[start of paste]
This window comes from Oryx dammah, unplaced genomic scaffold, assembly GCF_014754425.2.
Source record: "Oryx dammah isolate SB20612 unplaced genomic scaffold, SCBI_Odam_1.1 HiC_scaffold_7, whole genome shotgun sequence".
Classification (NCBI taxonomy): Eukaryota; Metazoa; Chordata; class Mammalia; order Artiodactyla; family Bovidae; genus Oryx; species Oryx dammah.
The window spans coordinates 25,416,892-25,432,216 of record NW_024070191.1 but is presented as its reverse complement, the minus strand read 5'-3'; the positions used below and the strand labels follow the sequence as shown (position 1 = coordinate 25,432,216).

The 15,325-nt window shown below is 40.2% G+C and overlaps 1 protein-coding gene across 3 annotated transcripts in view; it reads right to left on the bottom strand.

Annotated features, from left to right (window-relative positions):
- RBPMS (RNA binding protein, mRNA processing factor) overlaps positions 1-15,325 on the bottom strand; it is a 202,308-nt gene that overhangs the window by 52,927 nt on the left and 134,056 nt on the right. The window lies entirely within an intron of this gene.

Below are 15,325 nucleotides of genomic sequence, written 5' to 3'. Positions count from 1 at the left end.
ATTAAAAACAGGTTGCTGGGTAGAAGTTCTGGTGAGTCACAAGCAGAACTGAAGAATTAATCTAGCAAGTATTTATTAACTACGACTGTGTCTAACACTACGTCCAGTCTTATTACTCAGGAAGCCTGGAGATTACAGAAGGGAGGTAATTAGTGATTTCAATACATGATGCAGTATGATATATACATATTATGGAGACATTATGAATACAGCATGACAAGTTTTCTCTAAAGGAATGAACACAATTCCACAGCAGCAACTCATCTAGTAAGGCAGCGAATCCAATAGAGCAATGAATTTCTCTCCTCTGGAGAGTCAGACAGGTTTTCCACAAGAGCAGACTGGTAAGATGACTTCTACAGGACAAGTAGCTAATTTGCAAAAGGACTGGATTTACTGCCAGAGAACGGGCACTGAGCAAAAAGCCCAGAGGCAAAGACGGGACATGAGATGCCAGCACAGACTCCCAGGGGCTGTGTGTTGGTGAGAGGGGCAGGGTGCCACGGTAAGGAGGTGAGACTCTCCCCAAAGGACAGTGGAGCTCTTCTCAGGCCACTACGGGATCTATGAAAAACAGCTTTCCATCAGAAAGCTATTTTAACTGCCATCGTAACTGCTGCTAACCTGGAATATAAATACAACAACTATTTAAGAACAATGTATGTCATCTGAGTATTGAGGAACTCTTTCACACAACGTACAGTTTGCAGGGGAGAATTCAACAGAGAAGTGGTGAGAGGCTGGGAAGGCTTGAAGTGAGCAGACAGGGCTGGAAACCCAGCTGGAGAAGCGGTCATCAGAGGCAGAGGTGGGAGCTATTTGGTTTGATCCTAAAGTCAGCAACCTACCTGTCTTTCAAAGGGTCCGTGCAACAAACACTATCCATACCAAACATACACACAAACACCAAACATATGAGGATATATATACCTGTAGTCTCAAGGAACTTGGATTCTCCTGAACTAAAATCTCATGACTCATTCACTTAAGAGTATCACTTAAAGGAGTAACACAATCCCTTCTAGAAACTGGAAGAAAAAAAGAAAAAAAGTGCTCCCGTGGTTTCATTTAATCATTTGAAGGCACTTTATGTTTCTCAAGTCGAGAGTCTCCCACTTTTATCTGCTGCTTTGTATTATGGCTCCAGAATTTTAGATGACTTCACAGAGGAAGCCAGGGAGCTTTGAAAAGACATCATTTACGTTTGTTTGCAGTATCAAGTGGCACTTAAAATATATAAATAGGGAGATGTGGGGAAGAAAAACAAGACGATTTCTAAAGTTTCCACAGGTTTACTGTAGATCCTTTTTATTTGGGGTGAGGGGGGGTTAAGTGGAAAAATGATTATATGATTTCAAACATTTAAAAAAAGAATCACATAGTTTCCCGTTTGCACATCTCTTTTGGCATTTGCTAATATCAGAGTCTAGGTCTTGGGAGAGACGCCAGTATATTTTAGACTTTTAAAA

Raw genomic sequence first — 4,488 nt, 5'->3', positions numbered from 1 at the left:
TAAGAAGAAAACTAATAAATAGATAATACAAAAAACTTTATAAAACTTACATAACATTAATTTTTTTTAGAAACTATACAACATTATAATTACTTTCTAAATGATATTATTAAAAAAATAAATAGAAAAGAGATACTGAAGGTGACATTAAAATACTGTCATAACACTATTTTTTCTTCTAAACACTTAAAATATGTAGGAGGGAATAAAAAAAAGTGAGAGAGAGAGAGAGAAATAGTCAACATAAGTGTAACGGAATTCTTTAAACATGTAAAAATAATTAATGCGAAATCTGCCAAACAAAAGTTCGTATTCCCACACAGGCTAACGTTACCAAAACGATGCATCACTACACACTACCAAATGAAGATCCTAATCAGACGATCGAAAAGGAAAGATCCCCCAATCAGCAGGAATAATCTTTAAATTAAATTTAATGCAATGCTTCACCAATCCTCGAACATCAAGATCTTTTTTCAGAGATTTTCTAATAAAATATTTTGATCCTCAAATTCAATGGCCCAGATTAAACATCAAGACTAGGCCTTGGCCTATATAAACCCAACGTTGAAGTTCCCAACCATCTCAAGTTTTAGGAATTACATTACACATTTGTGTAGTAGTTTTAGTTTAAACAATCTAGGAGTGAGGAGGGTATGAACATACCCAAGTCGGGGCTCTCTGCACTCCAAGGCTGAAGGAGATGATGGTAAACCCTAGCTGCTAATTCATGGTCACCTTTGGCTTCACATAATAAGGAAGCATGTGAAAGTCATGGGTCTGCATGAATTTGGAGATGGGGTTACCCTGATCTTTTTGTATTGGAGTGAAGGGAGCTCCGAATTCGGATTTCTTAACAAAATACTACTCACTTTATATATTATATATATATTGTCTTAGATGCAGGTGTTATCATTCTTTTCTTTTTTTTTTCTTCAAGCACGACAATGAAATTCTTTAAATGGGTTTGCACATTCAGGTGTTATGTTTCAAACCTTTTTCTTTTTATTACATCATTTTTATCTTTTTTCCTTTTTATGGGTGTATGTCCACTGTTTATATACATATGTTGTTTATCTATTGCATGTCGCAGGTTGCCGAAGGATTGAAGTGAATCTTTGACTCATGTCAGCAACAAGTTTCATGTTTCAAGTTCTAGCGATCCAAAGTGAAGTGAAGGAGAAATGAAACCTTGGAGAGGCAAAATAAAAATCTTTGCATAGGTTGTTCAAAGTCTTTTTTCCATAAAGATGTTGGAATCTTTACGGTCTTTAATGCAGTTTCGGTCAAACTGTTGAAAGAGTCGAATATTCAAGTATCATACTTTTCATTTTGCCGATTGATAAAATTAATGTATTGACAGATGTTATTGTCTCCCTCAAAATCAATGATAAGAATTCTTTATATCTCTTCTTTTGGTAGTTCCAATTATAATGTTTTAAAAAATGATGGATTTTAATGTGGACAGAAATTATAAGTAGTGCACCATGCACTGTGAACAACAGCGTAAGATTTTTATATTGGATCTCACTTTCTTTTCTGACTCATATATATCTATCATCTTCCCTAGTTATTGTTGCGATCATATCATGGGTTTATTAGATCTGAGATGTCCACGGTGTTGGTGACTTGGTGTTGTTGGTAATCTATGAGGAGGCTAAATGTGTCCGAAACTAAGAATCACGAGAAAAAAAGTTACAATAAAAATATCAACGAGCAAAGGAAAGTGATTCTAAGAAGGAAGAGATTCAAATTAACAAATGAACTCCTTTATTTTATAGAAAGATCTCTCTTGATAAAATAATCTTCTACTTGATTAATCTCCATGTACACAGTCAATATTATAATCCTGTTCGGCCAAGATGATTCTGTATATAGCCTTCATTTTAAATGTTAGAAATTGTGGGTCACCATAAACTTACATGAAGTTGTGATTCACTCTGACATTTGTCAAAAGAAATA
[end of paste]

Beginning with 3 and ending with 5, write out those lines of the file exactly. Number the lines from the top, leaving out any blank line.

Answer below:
Classification (NCBI taxonomy): Eukaryota; Metazoa; Chordata; class Mammalia; order Artiodactyla; family Bovidae; genus Oryx; species Oryx dammah.
The window spans coordinates 25,416,892-25,432,216 of record NW_024070191.1 but is presented as its reverse complement, the minus strand read 5'-3'; the positions used below and the strand labels follow the sequence as shown (position 1 = coordinate 25,432,216).

The 15,325-nt window shown below is 40.2% G+C and overlaps 1 protein-coding gene across 3 annotated transcripts in view; it reads right to left on the bottom strand.